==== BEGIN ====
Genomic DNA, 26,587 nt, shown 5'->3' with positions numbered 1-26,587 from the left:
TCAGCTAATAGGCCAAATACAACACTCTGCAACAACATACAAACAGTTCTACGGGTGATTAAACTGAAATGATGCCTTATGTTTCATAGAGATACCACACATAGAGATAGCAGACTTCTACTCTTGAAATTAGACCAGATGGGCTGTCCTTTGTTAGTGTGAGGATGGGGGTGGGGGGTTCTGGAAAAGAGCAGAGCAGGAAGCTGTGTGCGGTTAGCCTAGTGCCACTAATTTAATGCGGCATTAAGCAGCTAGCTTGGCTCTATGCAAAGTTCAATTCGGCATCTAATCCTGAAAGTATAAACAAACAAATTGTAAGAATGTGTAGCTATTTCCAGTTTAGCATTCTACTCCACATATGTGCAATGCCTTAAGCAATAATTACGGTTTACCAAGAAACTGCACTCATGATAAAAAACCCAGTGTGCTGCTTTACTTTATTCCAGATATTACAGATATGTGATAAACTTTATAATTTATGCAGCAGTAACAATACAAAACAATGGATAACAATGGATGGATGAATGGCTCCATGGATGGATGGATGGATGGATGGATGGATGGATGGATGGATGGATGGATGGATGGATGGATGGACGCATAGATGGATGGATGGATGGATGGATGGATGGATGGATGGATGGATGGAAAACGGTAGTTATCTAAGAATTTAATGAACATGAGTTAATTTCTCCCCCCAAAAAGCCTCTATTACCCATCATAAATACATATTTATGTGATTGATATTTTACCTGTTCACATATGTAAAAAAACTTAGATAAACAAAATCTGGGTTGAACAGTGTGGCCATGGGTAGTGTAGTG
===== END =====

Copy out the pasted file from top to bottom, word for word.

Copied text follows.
Genomic DNA, 26,587 nt, shown 5'->3' with positions numbered 1-26,587 from the left:
TCAGCTAATAGGCCAAATACAACACTCTGCAACAACATACAAACAGTTCTACGGGTGATTAAACTGAAATGATGCCTTATGTTTCATAGAGATACCACACATAGAGATAGCAGACTTCTACTCTTGAAATTAGACCAGATGGGCTGTCCTTTGTTAGTGTGAGGATGGGGGTGGGGGGTTCTGGAAAAGAGCAGAGCAGGAAGCTGTGTGCGGTTAGCCTAGTGCCACTAATTTAATGCGGCATTAAGCAGCTAGCTTGGCTCTATGCAAAGTTCAATTCGGCATCTAATCCTGAAAGTATAAACAAACAAATTGTAAGAATGTGTAGCTATTTCCAGTTTAGCATTCTACTCCACATATGTGCAATGCCTTAAGCAATAATTACGGTTTACCAAGAAACTGCACTCATGATAAAAAACCCAGTGTGCTGCTTTACTTTATTCCAGATATTACAGATATGTGATAAACTTTATAATTTATGCAGCAGTAACAATACAAAACAATGGATAACAATGGATGGATGAATGGCTCCATGGATGGATGGATGGATGGATGGATGGATGGATGGATGGATGGATGGATGGATGGATGGATGGACGCATAGATGGATGGATGGATGGATGGATGGATGGATGGATGGATGGATGGAAAACGGTAGTTATCTAAGAATTTAATGAACATGAGTTAATTTCTCCCCCCAAAAAGCCTCTATTACCCATCATAAATACATATTTATGTGATTGATATTTTACCTGTTCACATATGTAAAAAAACTTAGATAAACAAAATCTGGGTTGAACAGTGTGGCCATGGGTAGTGTAGTG